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View of “Simone Fattal,” 2015.

Simone Fattal

Balice Hertling | 47 bis Rue Ramponeau

View of “Simone Fattal,” 2015.

Simone Fattal abandoned Beirut in 1980, when Lebanon was mired in civil war. Leaving her home, her studio, and her painting practice behind, and settling in Sausalito, California, the Syrian–born artist enrolled in a sculpture course. One day, her teacher said to her, “Here is the earth. She is alive.” Fattal quickly embraced terra-cotta as a medium.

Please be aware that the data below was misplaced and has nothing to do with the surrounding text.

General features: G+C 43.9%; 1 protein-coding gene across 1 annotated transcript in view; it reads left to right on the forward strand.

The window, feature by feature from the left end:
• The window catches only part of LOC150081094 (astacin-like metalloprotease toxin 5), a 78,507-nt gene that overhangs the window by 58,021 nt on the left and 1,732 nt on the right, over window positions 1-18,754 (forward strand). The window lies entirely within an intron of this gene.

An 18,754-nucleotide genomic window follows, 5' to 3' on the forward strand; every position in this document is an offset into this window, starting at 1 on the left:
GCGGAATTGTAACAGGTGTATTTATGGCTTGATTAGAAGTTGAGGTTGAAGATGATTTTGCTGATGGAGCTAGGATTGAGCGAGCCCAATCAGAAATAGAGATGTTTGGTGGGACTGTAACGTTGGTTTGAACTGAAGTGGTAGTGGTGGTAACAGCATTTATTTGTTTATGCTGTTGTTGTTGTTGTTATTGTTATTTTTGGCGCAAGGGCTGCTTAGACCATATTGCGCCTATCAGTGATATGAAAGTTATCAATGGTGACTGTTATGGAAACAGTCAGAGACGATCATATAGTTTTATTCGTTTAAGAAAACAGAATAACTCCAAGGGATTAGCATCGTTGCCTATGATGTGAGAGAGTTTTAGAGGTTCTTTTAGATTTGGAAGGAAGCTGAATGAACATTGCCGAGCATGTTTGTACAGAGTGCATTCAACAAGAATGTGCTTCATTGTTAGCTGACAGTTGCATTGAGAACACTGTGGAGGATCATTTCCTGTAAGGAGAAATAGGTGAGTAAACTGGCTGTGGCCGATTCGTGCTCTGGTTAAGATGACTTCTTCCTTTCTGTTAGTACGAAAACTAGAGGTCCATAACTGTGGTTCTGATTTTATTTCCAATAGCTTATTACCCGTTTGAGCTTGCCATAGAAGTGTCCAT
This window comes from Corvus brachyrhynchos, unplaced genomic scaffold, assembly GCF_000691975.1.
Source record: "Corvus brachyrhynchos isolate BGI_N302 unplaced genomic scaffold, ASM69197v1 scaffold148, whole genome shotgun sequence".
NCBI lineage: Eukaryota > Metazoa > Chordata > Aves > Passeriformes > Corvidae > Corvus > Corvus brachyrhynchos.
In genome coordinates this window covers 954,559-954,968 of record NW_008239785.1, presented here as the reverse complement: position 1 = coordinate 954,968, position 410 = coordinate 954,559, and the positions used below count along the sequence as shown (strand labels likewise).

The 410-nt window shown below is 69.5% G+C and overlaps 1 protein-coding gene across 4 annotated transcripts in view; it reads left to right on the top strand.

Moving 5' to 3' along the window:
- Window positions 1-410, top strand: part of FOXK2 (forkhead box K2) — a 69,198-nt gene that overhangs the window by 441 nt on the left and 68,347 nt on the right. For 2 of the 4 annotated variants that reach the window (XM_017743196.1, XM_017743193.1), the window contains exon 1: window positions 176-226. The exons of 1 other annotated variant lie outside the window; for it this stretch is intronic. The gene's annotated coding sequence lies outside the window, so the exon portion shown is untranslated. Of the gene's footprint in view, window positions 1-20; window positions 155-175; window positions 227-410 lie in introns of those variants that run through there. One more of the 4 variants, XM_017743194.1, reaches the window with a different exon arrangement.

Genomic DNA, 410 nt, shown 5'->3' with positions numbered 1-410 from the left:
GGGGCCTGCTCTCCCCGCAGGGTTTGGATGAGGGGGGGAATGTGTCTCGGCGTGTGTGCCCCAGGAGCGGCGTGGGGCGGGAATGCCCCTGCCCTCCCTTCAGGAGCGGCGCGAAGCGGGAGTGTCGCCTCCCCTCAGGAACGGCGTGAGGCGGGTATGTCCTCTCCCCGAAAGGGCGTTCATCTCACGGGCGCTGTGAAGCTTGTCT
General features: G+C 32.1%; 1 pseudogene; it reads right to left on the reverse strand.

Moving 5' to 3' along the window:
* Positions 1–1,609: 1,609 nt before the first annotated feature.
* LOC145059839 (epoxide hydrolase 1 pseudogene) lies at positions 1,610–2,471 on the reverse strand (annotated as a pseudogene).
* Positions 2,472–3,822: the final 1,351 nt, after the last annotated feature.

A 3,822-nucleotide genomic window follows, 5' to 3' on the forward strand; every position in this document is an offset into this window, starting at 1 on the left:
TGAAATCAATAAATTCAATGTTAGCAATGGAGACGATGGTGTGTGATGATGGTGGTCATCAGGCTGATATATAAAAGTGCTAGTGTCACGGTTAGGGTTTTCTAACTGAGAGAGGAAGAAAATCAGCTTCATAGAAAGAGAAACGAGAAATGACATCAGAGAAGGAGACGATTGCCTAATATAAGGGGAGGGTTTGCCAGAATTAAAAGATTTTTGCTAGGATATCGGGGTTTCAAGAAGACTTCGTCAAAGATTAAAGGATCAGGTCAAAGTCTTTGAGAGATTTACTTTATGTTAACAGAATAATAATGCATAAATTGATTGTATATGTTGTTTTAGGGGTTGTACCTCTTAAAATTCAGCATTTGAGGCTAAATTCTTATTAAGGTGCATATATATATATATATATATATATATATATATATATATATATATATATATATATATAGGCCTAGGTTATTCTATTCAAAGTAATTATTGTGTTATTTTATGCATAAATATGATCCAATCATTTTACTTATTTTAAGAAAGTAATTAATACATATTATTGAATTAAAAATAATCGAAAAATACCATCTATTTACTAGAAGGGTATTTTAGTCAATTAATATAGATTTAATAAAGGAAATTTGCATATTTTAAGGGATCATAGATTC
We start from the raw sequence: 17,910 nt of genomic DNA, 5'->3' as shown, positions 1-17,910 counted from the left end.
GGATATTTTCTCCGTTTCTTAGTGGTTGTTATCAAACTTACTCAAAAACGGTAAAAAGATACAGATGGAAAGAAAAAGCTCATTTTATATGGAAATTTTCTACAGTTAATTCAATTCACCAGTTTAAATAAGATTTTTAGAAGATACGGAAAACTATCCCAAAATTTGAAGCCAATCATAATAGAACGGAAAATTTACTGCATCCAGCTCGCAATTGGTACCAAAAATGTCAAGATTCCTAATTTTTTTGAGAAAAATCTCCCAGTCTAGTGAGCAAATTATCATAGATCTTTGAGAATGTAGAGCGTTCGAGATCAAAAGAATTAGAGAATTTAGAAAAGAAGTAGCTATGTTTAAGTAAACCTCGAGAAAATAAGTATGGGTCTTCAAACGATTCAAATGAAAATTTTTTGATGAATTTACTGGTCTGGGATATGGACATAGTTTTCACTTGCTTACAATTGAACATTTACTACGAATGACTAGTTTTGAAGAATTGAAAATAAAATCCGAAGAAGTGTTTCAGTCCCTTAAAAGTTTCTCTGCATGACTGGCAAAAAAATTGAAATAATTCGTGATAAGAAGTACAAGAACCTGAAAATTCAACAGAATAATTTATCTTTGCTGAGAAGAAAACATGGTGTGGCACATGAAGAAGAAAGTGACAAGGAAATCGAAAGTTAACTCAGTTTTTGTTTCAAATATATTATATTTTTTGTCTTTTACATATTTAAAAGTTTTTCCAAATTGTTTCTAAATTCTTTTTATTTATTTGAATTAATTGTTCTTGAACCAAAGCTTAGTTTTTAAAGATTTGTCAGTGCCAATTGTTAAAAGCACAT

At the entrance to Fattal’s exhibition “Sculptures and Collages,” four upright figures in terra-cotta (all dated 2011) stood, seemingly headless, with abbreviated torsos, on neat metal plinths. The sculptures, which the artist often refers to as soldiers or warriors, are practically architectural, functioning as gateways to another time, another place, as well as gatekeepers to the magical space Fattal created here. The legs of these emphatically vertical figures hold a wide and sturdy stance. “My characters continue to be the link

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